The Power of the Brand
We live in a branded world. Period. Before you left your house this morning to go to work and read this article, you have loyally engaged with at least a dozen brands…and you consistently do so every morning without fail. These brands have become entrenched into your daily routine. The careful curation of successful brands enables companies to silently manipulate your consumer behaviour and control your purchasing power. In consumer-oriented industries, oftentimes it is the brand, rather than the product or service itself, that draws you in and keeps you coming back for more.
This silent power is a significant corporate asset. In fact, Interbrand’s recently released report quantifies the value of corporate brands and estimates the top global brand to be valued at $185,154m (US). No surprise that this massive corporate asset is owned by Apple Inc. Think about the power of this brand to infiltrate your personal life…to irrevocably shape your consumer behaviour…to shape pop culture.
What does a brand entail? It’s a lucid concept…it encapsulates that “je ne sais quoi” factor. But make no doubt about it, every point of interaction with a customer (real or potential) is an opportunity to create a distinct, unique and powerful point of interaction that reinforces the prominence of that brand in your life. Let me provide some examples:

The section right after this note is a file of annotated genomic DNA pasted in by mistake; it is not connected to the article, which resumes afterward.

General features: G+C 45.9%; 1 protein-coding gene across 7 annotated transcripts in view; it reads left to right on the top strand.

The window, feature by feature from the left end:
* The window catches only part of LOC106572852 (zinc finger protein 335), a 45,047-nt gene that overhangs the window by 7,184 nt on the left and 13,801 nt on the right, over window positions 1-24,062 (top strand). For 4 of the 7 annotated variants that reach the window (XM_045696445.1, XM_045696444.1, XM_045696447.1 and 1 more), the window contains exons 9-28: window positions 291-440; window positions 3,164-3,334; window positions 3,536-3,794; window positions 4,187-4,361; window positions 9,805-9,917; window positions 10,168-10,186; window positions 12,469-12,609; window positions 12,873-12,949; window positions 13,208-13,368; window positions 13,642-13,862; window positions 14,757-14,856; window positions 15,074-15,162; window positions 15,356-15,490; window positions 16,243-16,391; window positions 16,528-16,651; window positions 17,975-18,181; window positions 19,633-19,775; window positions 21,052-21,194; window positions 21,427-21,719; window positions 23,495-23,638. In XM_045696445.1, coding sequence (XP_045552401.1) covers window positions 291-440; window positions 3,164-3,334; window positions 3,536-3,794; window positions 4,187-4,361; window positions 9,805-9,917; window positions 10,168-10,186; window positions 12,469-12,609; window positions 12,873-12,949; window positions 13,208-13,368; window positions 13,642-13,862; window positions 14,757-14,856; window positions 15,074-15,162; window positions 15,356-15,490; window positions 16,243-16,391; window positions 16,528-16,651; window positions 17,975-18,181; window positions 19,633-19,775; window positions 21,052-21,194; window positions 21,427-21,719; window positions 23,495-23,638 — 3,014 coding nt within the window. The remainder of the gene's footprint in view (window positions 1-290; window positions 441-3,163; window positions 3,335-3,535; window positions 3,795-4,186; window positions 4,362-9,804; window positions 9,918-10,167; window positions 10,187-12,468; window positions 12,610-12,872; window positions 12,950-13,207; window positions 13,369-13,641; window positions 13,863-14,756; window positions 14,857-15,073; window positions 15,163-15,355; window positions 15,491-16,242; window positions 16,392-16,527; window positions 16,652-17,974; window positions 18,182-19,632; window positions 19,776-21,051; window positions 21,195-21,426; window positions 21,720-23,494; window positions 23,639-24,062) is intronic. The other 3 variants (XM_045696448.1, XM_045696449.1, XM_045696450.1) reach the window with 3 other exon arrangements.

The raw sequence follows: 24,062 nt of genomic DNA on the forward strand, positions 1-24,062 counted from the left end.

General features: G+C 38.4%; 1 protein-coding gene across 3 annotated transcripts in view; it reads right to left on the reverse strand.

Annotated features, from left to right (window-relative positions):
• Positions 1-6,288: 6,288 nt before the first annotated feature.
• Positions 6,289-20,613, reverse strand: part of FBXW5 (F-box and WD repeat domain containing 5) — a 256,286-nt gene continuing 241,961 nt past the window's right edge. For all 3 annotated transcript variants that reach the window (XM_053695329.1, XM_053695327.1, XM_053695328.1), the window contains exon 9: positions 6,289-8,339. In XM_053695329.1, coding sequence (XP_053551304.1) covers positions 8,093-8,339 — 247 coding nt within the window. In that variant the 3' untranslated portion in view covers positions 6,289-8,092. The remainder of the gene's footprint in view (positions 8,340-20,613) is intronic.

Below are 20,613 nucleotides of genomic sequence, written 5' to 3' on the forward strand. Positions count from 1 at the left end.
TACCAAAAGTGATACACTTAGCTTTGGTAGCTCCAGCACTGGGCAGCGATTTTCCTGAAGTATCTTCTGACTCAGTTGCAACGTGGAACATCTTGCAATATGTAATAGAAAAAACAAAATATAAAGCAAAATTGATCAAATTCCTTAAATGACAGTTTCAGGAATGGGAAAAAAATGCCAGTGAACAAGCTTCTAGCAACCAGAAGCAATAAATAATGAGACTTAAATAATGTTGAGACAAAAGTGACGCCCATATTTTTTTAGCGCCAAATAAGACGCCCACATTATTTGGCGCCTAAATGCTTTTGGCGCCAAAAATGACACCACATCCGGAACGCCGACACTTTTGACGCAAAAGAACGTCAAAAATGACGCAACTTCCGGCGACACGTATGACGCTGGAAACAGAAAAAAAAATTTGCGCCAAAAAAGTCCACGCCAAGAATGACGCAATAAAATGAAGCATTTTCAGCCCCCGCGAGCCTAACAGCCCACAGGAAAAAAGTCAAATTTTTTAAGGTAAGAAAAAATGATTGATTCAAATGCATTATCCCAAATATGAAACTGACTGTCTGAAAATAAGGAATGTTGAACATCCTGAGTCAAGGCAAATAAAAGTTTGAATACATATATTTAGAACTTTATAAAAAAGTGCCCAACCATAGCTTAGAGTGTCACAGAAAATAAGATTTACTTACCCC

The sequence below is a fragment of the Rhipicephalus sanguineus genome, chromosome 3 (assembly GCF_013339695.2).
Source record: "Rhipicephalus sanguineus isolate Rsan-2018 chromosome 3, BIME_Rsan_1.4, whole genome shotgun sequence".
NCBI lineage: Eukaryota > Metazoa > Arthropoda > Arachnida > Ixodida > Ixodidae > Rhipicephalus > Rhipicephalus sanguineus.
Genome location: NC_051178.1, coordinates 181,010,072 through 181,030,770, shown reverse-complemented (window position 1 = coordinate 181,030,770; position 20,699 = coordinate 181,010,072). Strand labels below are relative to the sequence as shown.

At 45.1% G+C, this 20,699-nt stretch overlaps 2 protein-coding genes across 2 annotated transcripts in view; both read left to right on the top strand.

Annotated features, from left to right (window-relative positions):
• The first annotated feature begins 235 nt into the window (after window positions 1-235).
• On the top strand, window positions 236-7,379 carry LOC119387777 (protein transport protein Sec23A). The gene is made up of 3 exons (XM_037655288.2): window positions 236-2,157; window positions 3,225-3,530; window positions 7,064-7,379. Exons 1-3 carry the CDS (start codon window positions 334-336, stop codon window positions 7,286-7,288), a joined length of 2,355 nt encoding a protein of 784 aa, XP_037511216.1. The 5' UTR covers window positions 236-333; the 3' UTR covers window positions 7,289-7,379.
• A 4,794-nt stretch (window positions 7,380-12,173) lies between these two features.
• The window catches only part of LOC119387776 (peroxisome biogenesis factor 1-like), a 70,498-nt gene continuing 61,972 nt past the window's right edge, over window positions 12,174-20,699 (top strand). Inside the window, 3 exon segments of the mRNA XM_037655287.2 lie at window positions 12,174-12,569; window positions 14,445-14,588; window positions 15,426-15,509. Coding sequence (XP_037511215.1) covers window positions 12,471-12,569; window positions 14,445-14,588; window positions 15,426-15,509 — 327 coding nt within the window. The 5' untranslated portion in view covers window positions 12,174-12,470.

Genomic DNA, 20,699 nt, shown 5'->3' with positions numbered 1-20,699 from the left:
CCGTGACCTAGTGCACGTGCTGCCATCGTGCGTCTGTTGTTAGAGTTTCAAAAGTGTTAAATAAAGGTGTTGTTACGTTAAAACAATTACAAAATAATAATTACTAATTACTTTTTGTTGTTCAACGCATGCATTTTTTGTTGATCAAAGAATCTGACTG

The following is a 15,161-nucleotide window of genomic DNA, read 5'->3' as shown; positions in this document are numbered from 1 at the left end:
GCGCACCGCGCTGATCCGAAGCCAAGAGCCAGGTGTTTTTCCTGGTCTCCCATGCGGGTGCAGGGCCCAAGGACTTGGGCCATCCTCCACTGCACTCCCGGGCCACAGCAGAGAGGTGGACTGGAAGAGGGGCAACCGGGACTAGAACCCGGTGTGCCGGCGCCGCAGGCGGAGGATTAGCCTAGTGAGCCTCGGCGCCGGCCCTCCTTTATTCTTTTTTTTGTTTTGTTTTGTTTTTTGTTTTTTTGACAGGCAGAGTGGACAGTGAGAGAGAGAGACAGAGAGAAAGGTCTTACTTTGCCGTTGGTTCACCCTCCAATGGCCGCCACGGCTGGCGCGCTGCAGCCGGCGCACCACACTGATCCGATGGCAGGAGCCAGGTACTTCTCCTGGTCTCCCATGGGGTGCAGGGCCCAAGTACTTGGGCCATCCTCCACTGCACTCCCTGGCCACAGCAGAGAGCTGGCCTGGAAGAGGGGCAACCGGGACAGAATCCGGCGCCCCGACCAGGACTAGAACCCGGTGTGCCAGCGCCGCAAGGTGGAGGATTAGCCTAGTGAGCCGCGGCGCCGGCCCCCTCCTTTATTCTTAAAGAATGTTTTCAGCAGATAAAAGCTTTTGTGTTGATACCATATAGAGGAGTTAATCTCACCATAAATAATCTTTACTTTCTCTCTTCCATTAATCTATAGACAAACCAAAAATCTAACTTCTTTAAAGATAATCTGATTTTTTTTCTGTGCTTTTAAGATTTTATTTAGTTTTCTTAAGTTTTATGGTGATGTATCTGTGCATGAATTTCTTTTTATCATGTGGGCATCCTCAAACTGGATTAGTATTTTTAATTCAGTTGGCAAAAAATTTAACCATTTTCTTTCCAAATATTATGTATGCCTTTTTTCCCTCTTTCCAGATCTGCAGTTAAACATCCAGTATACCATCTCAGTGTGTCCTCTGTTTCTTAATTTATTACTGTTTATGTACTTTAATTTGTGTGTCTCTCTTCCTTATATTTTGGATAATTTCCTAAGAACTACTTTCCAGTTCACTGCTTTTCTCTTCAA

- You’re at a movie, the lights go down, all of sudden you hear a lion’s roar. You instinctively know which company produced that movie;
- You come home from work, exhausted, racking your brain on what to make for dinner. You’re rummaging through your fridge, with the TV on in the background. You hear the jingle, 967-1111. Bam! Your next thoughts: “Honey, how do you feel about pizza tonight?”;
- You’re at an event and you see the woman in front of you walking away with red-bottomed shoes…you’ve got a pretty good idea how much she paid for those shoes.
All of these examples rely on non-traditional trademark protection. Trademarks lay at the foundation of any brand. For the sake of brevity (and to avoid dreaded legal’ese), we can boil down the intricacies of trademarks law to this: If a branding indicia is able to connote in the consumer’s mind an association between the product and the company producing those products, it is possible that the company will be able to secure a monopoly over that power of persuasion by trademark protection.
As a branding lawyer, the power of the trademark, which can seem innocuous to CEOs, fascinates me. Therein lies immense power that should be carefully curated and protected to ensure that your company and its brand sets itself apart from market competitors.
Ashlee Froese is a branding lawyer and is recognized as a Certified Specialist in Trademarks Law by the Law Society of Upper Canada. Currently, Froese is the Principal of Froese Law, a Toronto-based boutique law firm specializing in branding law. www.froeselaw.com @froese_law
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